5 Signs you have a technology adoption problem


The right technology – successfully implemented – will help you realize your operational potential.  How can you make sure your investment will pay off?  How will you know if mid-course corrections are needed?  Keep an eye out for the following signs:

  1. Unexpected headcount increases after new technology is introduced.
    If you must hire post-implementation, make sure it’s for the right reasons.  For example, if the new technology allows you to provide services that you’ve never offered before, the investment in additional headcount could be justified by higher customer satisfaction or better data.  However, if the increase in headcount is not justified, your staff might not be using new technology properly.  This problem is easily solved by modifying processes and improving training. You can ensure your technology improvements enable team members to accomplish more with less time and effort.
  2. Confusion surrounds what work should be done in, and out, of the system.
    The best intentions often over-complicate a technology solution.  When user wish lists contain every function that might be needed someday, technology implementations run amok.  If you failed to prioritize requirements during development, and automated too many infrequently used tasks, it is not too late to fix it.  Engage subject matter experts now.  Have them agree on what functions will be used and set the others aside.  Then document standardized, consistent, and repeatable ways to handle the priorities.
  3. Team members keep drifting back to the way they used to do things.
    When people refuse to let go of old tools and processes, they end up doing redundant work.  The fix?  People must understand what they should STOP doing and START doing in the new environment to make new systems work for them.  Ideally, this information should be part of standard training.  Analyze discrepancies between the skills and knowledge required to perform key roles and determine what additional training resources are needed.  Providing something as simple as a quick reference guide may be all it takes to build and reinforce best practices.
  4. Discontent is growing and no one understands why you did this TO them.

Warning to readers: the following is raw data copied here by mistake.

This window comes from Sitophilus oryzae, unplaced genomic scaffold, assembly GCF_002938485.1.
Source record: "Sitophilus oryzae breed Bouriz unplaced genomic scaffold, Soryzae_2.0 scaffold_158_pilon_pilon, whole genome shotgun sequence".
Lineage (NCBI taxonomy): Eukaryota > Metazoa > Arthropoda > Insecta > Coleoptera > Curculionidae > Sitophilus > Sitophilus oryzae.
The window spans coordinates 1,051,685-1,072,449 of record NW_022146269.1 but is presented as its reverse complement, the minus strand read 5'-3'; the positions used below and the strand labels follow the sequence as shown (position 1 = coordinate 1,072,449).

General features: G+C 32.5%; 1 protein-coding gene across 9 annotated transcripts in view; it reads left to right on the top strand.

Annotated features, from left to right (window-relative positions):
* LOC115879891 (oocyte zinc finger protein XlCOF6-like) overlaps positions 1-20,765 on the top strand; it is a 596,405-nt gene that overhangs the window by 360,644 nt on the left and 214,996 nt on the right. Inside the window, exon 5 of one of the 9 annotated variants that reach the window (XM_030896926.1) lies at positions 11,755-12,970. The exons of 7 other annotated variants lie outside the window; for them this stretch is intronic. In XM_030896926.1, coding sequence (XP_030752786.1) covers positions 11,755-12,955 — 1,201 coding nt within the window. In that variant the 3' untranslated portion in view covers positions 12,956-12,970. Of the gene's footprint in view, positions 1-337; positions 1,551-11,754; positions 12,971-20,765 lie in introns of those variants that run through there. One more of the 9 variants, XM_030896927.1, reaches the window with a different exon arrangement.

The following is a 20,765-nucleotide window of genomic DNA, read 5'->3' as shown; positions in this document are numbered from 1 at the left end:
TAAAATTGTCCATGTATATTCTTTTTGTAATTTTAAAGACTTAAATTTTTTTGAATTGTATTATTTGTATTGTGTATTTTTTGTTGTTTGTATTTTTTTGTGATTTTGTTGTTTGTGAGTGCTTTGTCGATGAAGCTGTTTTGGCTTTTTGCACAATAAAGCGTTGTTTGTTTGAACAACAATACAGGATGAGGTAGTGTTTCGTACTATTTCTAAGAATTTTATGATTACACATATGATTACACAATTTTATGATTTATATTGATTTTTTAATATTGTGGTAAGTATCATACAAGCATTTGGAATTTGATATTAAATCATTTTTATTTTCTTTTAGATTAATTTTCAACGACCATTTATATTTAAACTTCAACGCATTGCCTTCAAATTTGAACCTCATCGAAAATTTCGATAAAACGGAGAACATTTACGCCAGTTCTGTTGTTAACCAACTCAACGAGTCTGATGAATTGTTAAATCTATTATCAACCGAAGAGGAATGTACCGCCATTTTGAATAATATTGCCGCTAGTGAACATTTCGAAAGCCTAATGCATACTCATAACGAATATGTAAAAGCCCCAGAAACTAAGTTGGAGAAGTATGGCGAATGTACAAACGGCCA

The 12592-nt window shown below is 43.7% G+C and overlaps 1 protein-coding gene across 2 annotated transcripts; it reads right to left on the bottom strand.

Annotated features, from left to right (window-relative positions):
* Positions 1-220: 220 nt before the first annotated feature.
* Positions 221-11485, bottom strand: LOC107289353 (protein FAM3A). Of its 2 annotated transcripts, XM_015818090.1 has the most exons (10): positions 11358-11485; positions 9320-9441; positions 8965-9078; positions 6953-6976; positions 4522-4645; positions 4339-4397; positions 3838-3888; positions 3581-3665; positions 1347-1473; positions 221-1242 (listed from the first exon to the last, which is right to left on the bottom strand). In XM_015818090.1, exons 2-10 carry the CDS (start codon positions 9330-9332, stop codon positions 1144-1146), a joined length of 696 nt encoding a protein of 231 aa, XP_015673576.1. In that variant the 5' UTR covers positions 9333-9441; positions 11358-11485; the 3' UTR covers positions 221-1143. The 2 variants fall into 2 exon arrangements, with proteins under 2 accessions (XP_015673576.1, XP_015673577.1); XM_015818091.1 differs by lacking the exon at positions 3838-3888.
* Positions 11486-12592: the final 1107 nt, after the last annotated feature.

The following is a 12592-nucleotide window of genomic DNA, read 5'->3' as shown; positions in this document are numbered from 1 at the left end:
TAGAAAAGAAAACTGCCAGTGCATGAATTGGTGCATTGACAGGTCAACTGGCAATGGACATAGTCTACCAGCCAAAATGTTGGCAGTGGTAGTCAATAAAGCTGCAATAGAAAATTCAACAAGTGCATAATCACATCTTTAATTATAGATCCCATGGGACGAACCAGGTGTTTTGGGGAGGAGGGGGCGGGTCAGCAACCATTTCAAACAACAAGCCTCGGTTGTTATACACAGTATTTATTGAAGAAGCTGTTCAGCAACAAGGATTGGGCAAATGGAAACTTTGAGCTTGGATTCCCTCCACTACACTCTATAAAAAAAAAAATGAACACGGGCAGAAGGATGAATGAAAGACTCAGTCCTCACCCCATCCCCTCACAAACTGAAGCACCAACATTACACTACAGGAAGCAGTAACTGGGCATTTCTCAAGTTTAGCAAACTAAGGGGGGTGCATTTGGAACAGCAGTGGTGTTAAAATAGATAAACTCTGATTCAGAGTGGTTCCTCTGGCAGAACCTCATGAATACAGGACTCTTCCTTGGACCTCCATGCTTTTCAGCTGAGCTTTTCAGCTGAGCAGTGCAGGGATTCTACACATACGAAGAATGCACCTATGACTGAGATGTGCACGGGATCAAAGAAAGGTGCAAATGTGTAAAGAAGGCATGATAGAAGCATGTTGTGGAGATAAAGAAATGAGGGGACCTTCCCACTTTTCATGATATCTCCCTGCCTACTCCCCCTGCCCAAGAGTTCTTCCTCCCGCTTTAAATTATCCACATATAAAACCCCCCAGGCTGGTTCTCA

If people feel like victims, it indicates they never clearly understood the reasons for the change.  “Because I said so” doesn’t work for toddlers, and it’s not a reason for adults to embrace new ways of doing their job.  To get the benefits you’re seeking, treat your employees with respect by sharing the fact-based reasons for change.  Let them know that you are in the boat WITH them and look for ways you can support them through post-implementation changes
  5. There doesn’t seem to be a plan for maintaining documentation or training new hires.
    When people aren’t involved in creating new solutions, it’s a challenge to get them to take ownership.  It’s never too late to involve resources who may have been left out of your strategic efforts.  One way to make change more inclusive is to have users create clear guidelines for who, when and why documentation will be updated.  Once guidelines are in place an organization can evolve, ensure the effective use of new technology, and garner a return on investment.  Training materials should always be in a ‘ready state.’  Don’t replicate the problems of the old environment with new technology.

If you encounter any of these technology adoption problems, address them head-on.  Acting quickly to turn troubling situations around achieves your goal of helping your team get more done in less time.  You can accelerate your operational effectiveness and your company’s profitable growth.

New technology should help your team work smarter, not harder.

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